3.7.3 The Office in Belo Horizonte keeps a database of companies that are potential service providers, agents, and other partners for Canadian firms. This tool is very helpful in the provision of some of the core services and aids in the Office’s matchmaking and networking. The Office also keeps an Active Client List (ACL) so they are always aware of the Canadian commercial activities in their area of responsibility. This document also helps to keep the Trade Commissioner in Rio de Janeiro, the Public Affairs unit, the Heads of Mission and HQ up–to–date. The management team in Rio de Janeiro should work with the Office in Belo Horizonte to perfect these documents and share them with the rest of the team in Brazil before the best practice is posted on Horizons.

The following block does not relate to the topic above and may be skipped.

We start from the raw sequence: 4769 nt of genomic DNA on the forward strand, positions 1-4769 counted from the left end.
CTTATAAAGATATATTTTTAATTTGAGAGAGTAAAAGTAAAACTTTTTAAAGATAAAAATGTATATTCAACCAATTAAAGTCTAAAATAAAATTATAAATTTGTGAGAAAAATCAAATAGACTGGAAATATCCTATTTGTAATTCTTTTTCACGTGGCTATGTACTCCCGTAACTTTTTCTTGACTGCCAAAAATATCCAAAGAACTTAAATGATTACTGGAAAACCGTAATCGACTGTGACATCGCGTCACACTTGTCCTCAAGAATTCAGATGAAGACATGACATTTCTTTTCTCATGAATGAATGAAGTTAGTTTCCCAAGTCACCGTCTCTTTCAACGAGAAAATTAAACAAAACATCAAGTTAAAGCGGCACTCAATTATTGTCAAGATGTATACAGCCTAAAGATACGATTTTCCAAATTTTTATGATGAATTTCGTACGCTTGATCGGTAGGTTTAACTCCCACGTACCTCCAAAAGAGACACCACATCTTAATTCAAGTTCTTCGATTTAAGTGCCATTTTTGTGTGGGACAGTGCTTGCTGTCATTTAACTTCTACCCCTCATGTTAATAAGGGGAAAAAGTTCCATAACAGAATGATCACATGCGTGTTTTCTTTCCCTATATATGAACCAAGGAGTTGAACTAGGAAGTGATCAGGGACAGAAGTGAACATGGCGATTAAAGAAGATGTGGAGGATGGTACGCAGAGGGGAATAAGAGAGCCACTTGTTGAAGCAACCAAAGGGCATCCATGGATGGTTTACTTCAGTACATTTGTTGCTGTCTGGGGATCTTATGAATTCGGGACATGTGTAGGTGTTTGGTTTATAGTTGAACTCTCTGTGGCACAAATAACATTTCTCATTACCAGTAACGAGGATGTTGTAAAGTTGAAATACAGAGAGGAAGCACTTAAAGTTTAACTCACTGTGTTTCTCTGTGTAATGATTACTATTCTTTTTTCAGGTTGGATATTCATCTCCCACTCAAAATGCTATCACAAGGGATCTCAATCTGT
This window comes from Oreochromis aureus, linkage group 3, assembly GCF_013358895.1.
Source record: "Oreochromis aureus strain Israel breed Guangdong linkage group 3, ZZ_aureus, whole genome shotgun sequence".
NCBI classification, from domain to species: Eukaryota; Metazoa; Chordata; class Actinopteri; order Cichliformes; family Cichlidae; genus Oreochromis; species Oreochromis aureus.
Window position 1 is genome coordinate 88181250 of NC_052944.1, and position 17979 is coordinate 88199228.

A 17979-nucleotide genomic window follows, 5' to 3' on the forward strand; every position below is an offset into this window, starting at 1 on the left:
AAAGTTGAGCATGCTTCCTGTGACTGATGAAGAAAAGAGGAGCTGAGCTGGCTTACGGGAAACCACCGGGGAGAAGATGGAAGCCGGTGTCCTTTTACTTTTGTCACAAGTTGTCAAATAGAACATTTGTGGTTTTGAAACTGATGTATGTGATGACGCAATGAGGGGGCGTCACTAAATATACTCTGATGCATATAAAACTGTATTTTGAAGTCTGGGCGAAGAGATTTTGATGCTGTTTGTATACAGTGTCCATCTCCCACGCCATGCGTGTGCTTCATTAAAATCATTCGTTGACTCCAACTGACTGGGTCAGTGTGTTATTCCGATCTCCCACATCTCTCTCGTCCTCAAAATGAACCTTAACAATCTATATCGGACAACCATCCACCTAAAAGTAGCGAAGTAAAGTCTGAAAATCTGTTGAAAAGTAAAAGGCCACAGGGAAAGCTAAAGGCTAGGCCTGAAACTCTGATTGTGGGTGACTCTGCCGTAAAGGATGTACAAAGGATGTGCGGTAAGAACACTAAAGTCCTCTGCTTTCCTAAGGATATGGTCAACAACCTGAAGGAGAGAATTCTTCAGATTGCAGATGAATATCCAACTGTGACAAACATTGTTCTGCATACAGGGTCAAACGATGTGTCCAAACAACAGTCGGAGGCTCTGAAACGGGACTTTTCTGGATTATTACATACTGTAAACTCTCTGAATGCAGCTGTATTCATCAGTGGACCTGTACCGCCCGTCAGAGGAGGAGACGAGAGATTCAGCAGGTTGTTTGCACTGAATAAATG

3.7.4 A new LES Trade Commissioner was *** hired in Rio de Janeiro. In the introductory material prepared by her manager is a sector map which indicates all the organizations and key contacts for her new portfolio. It is also helpful in identifying gaps where new organizations and contacts need to be identified. This idea should be integrated into the Portfolio Work Plan and Outreach/Outcalls strategies.
3.7.5 The Brasilia EC Program’s creative training methodologies should be documented as a best practice and be shared with other Programs in Brazil and globally via Horizons.
3.7.6 The Belo Horizonte Office’s database of potential service providers and partners for Canadian firms, as well as their Active Client List initiative, should be refined and documented as best practices to eventually be shared with other Programs via Horizons.